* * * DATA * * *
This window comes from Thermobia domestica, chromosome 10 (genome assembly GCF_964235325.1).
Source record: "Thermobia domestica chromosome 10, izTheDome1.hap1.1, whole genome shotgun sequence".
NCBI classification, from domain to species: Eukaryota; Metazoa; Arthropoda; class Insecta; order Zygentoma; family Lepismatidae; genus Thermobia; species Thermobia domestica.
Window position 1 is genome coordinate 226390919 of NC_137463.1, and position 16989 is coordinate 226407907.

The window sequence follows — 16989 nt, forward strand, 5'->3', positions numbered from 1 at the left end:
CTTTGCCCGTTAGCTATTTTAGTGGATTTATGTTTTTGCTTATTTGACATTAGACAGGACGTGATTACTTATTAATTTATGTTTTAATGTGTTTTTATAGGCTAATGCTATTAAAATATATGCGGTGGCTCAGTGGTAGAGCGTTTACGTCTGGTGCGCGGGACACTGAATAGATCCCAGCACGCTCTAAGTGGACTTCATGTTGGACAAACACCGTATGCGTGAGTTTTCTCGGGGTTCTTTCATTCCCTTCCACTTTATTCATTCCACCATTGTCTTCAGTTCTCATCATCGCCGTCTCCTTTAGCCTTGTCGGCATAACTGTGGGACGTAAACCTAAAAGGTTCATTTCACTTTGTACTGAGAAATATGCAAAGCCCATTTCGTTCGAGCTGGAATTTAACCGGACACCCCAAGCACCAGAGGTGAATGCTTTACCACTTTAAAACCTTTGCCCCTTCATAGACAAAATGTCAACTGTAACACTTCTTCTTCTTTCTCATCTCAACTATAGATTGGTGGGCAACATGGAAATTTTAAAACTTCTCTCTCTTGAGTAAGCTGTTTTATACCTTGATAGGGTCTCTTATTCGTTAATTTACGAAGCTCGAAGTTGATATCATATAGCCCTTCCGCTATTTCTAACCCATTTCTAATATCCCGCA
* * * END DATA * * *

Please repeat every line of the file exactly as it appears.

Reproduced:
This window comes from Thermobia domestica, chromosome 10 (genome assembly GCF_964235325.1).
Source record: "Thermobia domestica chromosome 10, izTheDome1.hap1.1, whole genome shotgun sequence".
NCBI classification, from domain to species: Eukaryota; Metazoa; Arthropoda; class Insecta; order Zygentoma; family Lepismatidae; genus Thermobia; species Thermobia domestica.
Window position 1 is genome coordinate 226390919 of NC_137463.1, and position 16989 is coordinate 226407907.

The window sequence follows — 16989 nt, forward strand, 5'->3', positions numbered from 1 at the left end:
CTTTGCCCGTTAGCTATTTTAGTGGATTTATGTTTTTGCTTATTTGACATTAGACAGGACGTGATTACTTATTAATTTATGTTTTAATGTGTTTTTATAGGCTAATGCTATTAAAATATATGCGGTGGCTCAGTGGTAGAGCGTTTACGTCTGGTGCGCGGGACACTGAATAGATCCCAGCACGCTCTAAGTGGACTTCATGTTGGACAAACACCGTATGCGTGAGTTTTCTCGGGGTTCTTTCATTCCCTTCCACTTTATTCATTCCACCATTGTCTTCAGTTCTCATCATCGCCGTCTCCTTTAGCCTTGTCGGCATAACTGTGGGACGTAAACCTAAAAGGTTCATTTCACTTTGTACTGAGAAATATGCAAAGCCCATTTCGTTCGAGCTGGAATTTAACCGGACACCCCAAGCACCAGAGGTGAATGCTTTACCACTTTAAAACCTTTGCCCCTTCATAGACAAAATGTCAACTGTAACACTTCTTCTTCTTTCTCATCTCAACTATAGATTGGTGGGCAACATGGAAATTTTAAAACTTCTCTCTCTTGAGTAAGCTGTTTTATACCTTGATAGGGTCTCTTATTCGTTAATTTACGAAGCTCGAAGTTGATATCATATAGCCCTTCCGCTATTTCTAACCCATTTCTAATATCCCGCA